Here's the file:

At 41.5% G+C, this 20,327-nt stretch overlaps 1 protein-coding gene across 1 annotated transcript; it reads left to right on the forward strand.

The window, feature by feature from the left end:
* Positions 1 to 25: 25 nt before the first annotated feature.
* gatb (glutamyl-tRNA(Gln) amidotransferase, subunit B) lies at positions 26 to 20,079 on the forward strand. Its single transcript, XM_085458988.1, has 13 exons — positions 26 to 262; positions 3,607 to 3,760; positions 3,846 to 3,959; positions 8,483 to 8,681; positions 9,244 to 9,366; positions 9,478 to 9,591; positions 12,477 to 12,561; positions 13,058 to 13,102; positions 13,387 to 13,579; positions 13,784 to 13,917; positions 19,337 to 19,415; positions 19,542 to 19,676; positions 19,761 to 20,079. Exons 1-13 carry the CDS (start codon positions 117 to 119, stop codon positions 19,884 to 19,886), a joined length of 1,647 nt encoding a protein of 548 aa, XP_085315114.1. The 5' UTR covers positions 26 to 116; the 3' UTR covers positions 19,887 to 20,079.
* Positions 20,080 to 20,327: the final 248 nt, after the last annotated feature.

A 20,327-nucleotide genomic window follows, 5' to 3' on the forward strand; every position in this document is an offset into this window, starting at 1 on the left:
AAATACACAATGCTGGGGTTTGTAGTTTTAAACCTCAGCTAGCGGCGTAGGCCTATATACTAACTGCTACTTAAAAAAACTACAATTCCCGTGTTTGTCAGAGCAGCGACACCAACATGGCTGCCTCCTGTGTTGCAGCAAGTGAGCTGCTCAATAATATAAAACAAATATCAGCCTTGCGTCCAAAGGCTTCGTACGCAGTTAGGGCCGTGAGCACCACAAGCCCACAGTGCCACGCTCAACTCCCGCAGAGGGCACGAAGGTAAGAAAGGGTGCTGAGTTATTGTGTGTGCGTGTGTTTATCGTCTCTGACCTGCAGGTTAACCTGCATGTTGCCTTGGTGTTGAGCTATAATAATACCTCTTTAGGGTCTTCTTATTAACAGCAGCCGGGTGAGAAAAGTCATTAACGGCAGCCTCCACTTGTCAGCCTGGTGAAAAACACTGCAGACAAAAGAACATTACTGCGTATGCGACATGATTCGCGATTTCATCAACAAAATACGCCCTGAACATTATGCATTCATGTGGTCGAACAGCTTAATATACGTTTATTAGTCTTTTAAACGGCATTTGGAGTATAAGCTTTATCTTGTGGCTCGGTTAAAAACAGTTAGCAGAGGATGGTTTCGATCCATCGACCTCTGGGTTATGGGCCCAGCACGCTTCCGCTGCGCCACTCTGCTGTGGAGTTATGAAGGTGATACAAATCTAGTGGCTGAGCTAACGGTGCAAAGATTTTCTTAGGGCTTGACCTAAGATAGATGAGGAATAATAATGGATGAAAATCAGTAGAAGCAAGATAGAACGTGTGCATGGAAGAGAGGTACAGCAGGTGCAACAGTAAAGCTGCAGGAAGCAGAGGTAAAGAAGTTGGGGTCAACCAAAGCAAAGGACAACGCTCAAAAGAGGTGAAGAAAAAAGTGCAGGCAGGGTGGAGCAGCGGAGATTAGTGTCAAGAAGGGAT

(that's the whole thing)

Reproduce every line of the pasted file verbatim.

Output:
At 41.5% G+C, this 20,327-nt stretch overlaps 1 protein-coding gene across 1 annotated transcript; it reads left to right on the forward strand.

The window, feature by feature from the left end:
* Positions 1 to 25: 25 nt before the first annotated feature.
* gatb (glutamyl-tRNA(Gln) amidotransferase, subunit B) lies at positions 26 to 20,079 on the forward strand. Its single transcript, XM_085458988.1, has 13 exons — positions 26 to 262; positions 3,607 to 3,760; positions 3,846 to 3,959; positions 8,483 to 8,681; positions 9,244 to 9,366; positions 9,478 to 9,591; positions 12,477 to 12,561; positions 13,058 to 13,102; positions 13,387 to 13,579; positions 13,784 to 13,917; positions 19,337 to 19,415; positions 19,542 to 19,676; positions 19,761 to 20,079. Exons 1-13 carry the CDS (start codon positions 117 to 119, stop codon positions 19,884 to 19,886), a joined length of 1,647 nt encoding a protein of 548 aa, XP_085315114.1. The 5' UTR covers positions 26 to 116; the 3' UTR covers positions 19,887 to 20,079.
* Positions 20,080 to 20,327: the final 248 nt, after the last annotated feature.

A 20,327-nucleotide genomic window follows, 5' to 3' on the forward strand; every position in this document is an offset into this window, starting at 1 on the left:
AAATACACAATGCTGGGGTTTGTAGTTTTAAACCTCAGCTAGCGGCGTAGGCCTATATACTAACTGCTACTTAAAAAAACTACAATTCCCGTGTTTGTCAGAGCAGCGACACCAACATGGCTGCCTCCTGTGTTGCAGCAAGTGAGCTGCTCAATAATATAAAACAAATATCAGCCTTGCGTCCAAAGGCTTCGTACGCAGTTAGGGCCGTGAGCACCACAAGCCCACAGTGCCACGCTCAACTCCCGCAGAGGGCACGAAGGTAAGAAAGGGTGCTGAGTTATTGTGTGTGCGTGTGTTTATCGTCTCTGACCTGCAGGTTAACCTGCATGTTGCCTTGGTGTTGAGCTATAATAATACCTCTTTAGGGTCTTCTTATTAACAGCAGCCGGGTGAGAAAAGTCATTAACGGCAGCCTCCACTTGTCAGCCTGGTGAAAAACACTGCAGACAAAAGAACATTACTGCGTATGCGACATGATTCGCGATTTCATCAACAAAATACGCCCTGAACATTATGCATTCATGTGGTCGAACAGCTTAATATACGTTTATTAGTCTTTTAAACGGCATTTGGAGTATAAGCTTTATCTTGTGGCTCGGTTAAAAACAGTTAGCAGAGGATGGTTTCGATCCATCGACCTCTGGGTTATGGGCCCAGCACGCTTCCGCTGCGCCACTCTGCTGTGGAGTTATGAAGGTGATACAAATCTAGTGGCTGAGCTAACGGTGCAAAGATTTTCTTAGGGCTTGACCTAAGATAGATGAGGAATAATAATGGATGAAAATCAGTAGAAGCAAGATAGAACGTGTGCATGGAAGAGAGGTACAGCAGGTGCAACAGTAAAGCTGCAGGAAGCAGAGGTAAAGAAGTTGGGGTCAACCAAAGCAAAGGACAACGCTCAAAAGAGGTGAAGAAAAAAGTGCAGGCAGGGTGGAGCAGCGGAGATTAGTGTCAAGAAGGGAT